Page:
Does nondeductible IRA make sense?
I am over the income limit for contributing to a Roth IRA and I have a pension plan at work. Does it make any sense to do a nondeductible IRA?
A Roth IRA contribution is subject to an income limitation whether
or not you have a pension plan at work.
If you're married, your AGI with certain adjustments
has to be less than $150,000 to contribute the full $4,000 to a
Roth; for singles and heads of households, your AGI should be less
than $95,000. A Roth IRA contribution is not tax-deductible. A contribution
to a traditional IRA is not deductible if you have high income and
a pension plan at work. The difference between a nondeductible IRA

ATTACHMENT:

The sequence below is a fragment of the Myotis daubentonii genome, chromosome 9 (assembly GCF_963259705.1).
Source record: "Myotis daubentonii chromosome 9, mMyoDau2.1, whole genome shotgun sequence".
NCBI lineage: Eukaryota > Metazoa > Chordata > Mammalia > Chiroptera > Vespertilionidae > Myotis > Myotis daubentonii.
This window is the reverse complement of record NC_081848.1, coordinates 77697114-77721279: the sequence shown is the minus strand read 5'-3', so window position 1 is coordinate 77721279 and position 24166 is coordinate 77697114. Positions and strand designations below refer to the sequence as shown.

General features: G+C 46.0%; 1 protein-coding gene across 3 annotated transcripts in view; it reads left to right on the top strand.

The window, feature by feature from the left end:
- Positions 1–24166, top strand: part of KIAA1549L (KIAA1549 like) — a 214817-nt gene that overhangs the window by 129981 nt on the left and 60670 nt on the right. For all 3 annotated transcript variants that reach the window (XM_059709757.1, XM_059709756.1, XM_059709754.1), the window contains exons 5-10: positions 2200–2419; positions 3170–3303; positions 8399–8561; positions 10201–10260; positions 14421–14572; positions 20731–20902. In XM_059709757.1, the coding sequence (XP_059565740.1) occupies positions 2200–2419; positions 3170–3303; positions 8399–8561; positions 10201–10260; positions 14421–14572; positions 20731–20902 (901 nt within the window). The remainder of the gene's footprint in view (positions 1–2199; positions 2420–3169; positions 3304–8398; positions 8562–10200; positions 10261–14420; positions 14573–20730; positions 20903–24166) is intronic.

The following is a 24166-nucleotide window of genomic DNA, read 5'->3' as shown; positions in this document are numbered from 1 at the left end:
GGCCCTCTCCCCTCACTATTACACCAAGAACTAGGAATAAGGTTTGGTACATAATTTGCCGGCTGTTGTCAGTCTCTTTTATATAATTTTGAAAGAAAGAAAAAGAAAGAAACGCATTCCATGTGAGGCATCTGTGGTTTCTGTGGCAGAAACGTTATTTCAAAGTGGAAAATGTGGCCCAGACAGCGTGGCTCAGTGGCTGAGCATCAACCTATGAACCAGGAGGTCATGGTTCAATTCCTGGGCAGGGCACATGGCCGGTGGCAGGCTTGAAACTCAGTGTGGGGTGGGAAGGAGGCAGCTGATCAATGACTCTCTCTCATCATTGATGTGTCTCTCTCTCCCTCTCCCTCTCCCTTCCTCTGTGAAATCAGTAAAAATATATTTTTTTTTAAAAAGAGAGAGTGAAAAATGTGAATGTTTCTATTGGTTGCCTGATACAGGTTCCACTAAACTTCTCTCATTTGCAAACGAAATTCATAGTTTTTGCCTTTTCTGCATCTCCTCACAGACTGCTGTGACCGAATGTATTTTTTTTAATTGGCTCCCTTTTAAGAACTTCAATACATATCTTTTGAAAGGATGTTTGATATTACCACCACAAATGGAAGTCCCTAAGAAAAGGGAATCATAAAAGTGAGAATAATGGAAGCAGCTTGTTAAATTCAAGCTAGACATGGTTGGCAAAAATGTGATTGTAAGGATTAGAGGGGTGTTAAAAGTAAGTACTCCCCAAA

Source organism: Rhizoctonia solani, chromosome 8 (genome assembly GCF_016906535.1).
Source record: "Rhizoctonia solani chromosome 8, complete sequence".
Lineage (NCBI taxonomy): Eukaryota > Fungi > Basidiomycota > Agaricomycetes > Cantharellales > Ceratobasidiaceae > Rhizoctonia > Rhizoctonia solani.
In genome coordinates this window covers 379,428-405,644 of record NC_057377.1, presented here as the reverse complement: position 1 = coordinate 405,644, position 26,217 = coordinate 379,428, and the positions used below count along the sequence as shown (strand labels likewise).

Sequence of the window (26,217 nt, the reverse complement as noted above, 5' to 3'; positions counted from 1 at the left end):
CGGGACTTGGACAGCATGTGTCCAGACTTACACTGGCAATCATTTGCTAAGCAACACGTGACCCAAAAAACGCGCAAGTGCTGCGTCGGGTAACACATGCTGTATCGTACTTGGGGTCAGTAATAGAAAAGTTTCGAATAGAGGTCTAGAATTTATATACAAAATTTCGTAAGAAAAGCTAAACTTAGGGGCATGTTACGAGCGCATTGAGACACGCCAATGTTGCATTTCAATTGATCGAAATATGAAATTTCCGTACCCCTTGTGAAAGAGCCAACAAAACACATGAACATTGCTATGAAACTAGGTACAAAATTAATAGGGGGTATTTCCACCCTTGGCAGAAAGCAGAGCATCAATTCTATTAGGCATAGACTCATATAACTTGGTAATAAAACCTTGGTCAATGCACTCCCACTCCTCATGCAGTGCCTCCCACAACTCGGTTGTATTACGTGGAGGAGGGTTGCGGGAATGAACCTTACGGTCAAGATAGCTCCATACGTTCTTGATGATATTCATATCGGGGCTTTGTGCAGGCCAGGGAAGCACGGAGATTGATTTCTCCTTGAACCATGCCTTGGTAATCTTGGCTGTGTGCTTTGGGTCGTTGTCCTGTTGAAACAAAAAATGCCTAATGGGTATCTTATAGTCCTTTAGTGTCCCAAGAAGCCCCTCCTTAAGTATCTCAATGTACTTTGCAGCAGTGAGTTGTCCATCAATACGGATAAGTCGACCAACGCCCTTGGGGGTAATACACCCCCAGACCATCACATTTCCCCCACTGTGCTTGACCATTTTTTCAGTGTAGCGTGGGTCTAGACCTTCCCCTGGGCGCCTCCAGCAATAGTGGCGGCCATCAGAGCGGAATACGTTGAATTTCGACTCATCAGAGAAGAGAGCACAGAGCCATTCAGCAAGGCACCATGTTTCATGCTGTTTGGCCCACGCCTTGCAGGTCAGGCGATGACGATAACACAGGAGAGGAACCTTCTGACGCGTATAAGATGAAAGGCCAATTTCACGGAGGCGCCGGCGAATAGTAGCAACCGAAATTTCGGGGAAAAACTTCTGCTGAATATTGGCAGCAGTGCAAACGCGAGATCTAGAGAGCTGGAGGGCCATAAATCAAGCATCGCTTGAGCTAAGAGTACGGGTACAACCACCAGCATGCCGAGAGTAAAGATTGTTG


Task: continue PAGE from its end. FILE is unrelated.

and a Roth IRA is that the earnings in a Roth are never taxed. The
earnings on a nondeductible IRA will be taxed as ordinary income
whereas they could be taxed at lower capital gains rates if kept
out of an IRA. Hence most people prefer not to make nondeductible
You can convert amounts in a traditional IRA to a
Roth IRA and pay tax on the earnings currently, but only if your
AGI is below $100,000. However, beginning in 2010, the AGI limitation
for conversions is eliminated. Also, you will have two years to
pay the tax on any amounts converted in 2010. If you make contributions
to a nondeductible IRA in 2006 through 2010 and convert in 2010,
you can roll over $20,000 plus the earnings into a Roth in that
year. If the account earns 6 percent a year, you'll have around
$2,500 in earnings to pay tax on in 2011 and 2012. At a 35 percent
tax rate, this translates into $437.50 in tax per year. With the
law change in mind, it may make sense to do a nondeductible IRA
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